Can the Washington Football Team toss the Navy a lifeline?

Rumors are swirling that the team’s new name could be "The Admirals." But would that really be a win for the sea service?

Can the Washington Football Team toss the Navy a lifeline?

The Navy’s public image has been taking on water. And some of its most notable advocates have thrown a Hail Mary in the hope of bailing it out.

The recent rumor that the Washington Football team might be called “The Admirals” came as a pleasant surprise to the small flotilla of retired officers who have not so quietly been pushing the rebranding.

“The Navy hasn’t had the best couple of years in terms of some of the publicity,” said retired Adm. James Stavridis, who has steered an online campaignsince July 2020 to rename the franchise the “Fighting Admirals.”

“It needs a little punch,” the prolific former NATO commander, commentator and naval historian added in an interview. “This could be a turning point for the Navy.”

The team is expected to make a public announcement on Feb. 2.

But does the Navy really want to moor itself to an NFL franchise that has been struggling on the field and that is constantly under fire? After all, The Admirals can’t pull rank on team owner Dan Snyder, who isn't exactly getting salutes these days.

And not every sailor is so enthusiastic about The Admirals idea. Adm. Mike Mullen, a former chief of naval operations and chair of the Joint Chiefs of Staff, was unusually blunt: “Not enthusiastic, especially with this owner, who I have no use for on any front,” he said.

“I cringe at the headlines,” said retired Rear Adm. Kendell Pease, who has a unique perspective as the Navy’s former top spokesperson who also played for the Naval Academy football team.

The ESPN headline he fears most? “The Admirals are on a losing streak.”

“I don’t want to hear that,” Pease said. “I was turned off by the idea when I heard it.”

It’s apparently not a fan favorite,either.

However, the Navy has a long history of embracing professional sports to help burnish its brand and grease recruiting efforts.

That’s especially so with its own athletic standouts, such as Roger Staubach, who won the Heisman Trophy as the Navy’s quarterback and went on to a Hall of Fame career for the Dallas Cowboys; or David Robinson, another academy midshipman and star center for the NBA’s San Antonio Spurs, who was affectionately nicknamed “The Admiral.”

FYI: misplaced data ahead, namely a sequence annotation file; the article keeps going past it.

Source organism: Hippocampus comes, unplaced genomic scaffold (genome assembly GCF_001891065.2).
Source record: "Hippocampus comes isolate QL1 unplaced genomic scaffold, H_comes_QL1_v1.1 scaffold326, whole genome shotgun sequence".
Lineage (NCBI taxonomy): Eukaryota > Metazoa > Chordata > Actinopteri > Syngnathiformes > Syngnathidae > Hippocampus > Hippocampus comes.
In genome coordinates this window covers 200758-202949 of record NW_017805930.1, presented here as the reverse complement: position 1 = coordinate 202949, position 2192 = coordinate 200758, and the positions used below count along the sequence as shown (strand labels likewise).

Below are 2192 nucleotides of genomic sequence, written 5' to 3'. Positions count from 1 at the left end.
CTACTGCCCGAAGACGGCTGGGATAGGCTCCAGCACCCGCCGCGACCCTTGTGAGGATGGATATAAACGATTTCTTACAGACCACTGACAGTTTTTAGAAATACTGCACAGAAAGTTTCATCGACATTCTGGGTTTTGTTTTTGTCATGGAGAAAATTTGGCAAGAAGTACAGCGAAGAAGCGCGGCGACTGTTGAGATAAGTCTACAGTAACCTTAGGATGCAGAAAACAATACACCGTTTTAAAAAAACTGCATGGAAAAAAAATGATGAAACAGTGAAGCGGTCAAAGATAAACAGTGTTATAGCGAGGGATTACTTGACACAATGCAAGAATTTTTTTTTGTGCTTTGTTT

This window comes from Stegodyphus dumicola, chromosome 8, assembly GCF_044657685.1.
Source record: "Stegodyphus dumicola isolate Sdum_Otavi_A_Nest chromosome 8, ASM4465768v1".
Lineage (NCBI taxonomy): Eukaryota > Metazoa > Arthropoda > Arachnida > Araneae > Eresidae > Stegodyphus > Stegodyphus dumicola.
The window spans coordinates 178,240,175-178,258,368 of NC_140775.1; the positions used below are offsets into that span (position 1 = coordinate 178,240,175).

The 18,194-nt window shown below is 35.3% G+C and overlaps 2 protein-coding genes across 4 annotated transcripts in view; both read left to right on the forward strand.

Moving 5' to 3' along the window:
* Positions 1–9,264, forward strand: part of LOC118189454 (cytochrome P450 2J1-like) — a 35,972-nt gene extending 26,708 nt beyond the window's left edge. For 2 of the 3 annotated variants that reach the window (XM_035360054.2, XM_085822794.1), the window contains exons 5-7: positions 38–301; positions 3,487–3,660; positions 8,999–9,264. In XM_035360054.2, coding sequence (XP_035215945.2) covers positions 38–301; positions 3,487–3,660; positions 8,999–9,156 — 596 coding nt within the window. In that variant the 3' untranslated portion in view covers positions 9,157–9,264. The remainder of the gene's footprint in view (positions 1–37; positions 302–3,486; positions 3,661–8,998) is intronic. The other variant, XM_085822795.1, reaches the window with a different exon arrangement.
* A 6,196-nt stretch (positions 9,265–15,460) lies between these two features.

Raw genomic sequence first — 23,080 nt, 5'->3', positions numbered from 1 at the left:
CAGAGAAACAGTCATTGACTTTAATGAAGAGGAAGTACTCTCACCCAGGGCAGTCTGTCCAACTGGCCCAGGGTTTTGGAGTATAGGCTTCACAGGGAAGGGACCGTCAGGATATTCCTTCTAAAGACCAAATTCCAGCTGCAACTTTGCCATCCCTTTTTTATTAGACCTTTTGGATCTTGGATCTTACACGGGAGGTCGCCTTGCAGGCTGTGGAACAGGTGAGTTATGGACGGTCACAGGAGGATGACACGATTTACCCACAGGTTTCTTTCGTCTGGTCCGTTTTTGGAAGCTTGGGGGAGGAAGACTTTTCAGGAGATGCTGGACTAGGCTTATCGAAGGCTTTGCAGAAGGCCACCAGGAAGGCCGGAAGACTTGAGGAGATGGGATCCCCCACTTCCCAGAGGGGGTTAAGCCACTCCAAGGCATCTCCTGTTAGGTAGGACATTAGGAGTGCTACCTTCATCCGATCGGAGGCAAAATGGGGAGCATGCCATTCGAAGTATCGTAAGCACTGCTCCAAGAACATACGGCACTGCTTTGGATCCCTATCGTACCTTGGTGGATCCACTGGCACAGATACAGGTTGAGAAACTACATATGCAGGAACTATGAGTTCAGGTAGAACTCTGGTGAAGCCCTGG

The service went all out with Navy football star Napoleon McCallum, depicting him dressed as Revolutionary War hero Captain John Paul Jones with the caption, "I have not yet begun to run."

The self-promotion goes for the Navy’s star turns in popular culture. The blockbuster action film Top Gun in 1986 was a boon for recruiting (and the film’s aerial coordinator even went on to be a four-star admiral).

These days, the Navy’s image looks a bit more like “McHale’s Navy,” the 1960’s sitcom about a bumbling crew during World War II that was ceaselessly plotting hair-brained money-making schemes and getting into trouble ashore.

Just look at the “Fat Leonard” bribery scandal, which torpedoed the careers of dozens of current and former Navy officers and is still playing out in court.

And if the Covid outbreak that sidelined the aircraft carrier USS Theodore Roosevelt wasn’t bad enough, the investigation dragged on for months after the acting Navy secretary fired the ship’s captain for rebuking higher-ups before he was forced to resign himself for a less than stellar performance on deck.

The hits keep on coming. A fire set last year on the USS Bonhomme Richard burned for four days and injured at least 63 people; the billion-dollar ship was sold for scrap. Then the USS Connecticut, an elite nuclear attack submarine, struck an uncharted “seamount” in the South China Sea, forcing it to make an embarrassing week-long journey on the surface in full view to get repaired.

Not to run up the score, but it seems that every few months skippers get fired for everything from “loss of confidence” to refusing to get vaccinated; the service ushered in the new year by firing five officers in less than a month.

Their head coach was compelled to deliver a pep talk. “You are the example your team reflects,” Chief of Naval Operations Adm. Mike Gilday wrote in a “charge of command” issued on Jan. 10. “Always do the right thing, especially when it is hard.”